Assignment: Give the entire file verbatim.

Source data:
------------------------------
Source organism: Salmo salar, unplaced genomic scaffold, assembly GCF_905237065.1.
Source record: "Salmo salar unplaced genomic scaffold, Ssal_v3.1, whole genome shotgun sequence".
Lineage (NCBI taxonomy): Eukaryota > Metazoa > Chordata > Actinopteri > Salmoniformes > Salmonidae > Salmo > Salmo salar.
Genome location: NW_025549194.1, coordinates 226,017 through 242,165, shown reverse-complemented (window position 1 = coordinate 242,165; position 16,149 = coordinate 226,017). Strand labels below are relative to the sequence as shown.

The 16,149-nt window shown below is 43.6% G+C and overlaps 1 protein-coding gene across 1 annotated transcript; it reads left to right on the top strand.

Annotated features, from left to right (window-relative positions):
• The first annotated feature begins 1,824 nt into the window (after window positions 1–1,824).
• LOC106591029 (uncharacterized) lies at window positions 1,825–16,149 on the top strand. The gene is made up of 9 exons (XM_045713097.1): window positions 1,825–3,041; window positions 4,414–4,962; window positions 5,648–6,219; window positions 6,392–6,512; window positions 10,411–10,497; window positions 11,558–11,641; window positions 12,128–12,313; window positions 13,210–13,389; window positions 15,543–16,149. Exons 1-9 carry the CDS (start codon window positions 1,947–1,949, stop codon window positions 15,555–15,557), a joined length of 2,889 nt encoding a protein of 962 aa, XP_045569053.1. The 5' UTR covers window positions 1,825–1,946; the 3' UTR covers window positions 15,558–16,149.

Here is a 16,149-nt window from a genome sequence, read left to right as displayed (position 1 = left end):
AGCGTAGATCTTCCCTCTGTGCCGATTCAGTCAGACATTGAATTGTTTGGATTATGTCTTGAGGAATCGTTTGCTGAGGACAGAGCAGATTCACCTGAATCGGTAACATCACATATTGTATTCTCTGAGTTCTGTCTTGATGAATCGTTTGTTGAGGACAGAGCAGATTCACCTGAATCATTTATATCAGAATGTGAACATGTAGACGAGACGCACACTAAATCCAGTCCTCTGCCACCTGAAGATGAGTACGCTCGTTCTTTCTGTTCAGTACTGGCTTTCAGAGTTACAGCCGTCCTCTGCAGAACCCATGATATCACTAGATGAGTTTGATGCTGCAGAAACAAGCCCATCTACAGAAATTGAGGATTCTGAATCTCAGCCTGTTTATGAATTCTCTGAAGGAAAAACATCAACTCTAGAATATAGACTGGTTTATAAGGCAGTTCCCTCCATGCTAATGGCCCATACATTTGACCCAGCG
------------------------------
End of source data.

Source organism: Salmo salar, unplaced genomic scaffold, assembly GCF_905237065.1.
Source record: "Salmo salar unplaced genomic scaffold, Ssal_v3.1, whole genome shotgun sequence".
Lineage (NCBI taxonomy): Eukaryota > Metazoa > Chordata > Actinopteri > Salmoniformes > Salmonidae > Salmo > Salmo salar.
Genome location: NW_025549194.1, coordinates 226,017 through 242,165, shown reverse-complemented (window position 1 = coordinate 242,165; position 16,149 = coordinate 226,017). Strand labels below are relative to the sequence as shown.

The 16,149-nt window shown below is 43.6% G+C and overlaps 1 protein-coding gene across 1 annotated transcript; it reads left to right on the top strand.

Annotated features, from left to right (window-relative positions):
• The first annotated feature begins 1,824 nt into the window (after window positions 1–1,824).
• LOC106591029 (uncharacterized) lies at window positions 1,825–16,149 on the top strand. The gene is made up of 9 exons (XM_045713097.1): window positions 1,825–3,041; window positions 4,414–4,962; window positions 5,648–6,219; window positions 6,392–6,512; window positions 10,411–10,497; window positions 11,558–11,641; window positions 12,128–12,313; window positions 13,210–13,389; window positions 15,543–16,149. Exons 1-9 carry the CDS (start codon window positions 1,947–1,949, stop codon window positions 15,555–15,557), a joined length of 2,889 nt encoding a protein of 962 aa, XP_045569053.1. The 5' UTR covers window positions 1,825–1,946; the 3' UTR covers window positions 15,558–16,149.

Here is a 16,149-nt window from a genome sequence, read left to right as displayed (position 1 = left end):
AGCGTAGATCTTCCCTCTGTGCCGATTCAGTCAGACATTGAATTGTTTGGATTATGTCTTGAGGAATCGTTTGCTGAGGACAGAGCAGATTCACCTGAATCGGTAACATCACATATTGTATTCTCTGAGTTCTGTCTTGATGAATCGTTTGTTGAGGACAGAGCAGATTCACCTGAATCATTTATATCAGAATGTGAACATGTAGACGAGACGCACACTAAATCCAGTCCTCTGCCACCTGAAGATGAGTACGCTCGTTCTTTCTGTTCAGTACTGGCTTTCAGAGTTACAGCCGTCCTCTGCAGAACCCATGATATCACTAGATGAGTTTGATGCTGCAGAAACAAGCCCATCTACAGAAATTGAGGATTCTGAATCTCAGCCTGTTTATGAATTCTCTGAAGGAAAAACATCAACTCTAGAATATAGACTGGTTTATAAGGCAGTTCCCTCCATGCTAATGGCCCATACATTTGACCCAGCG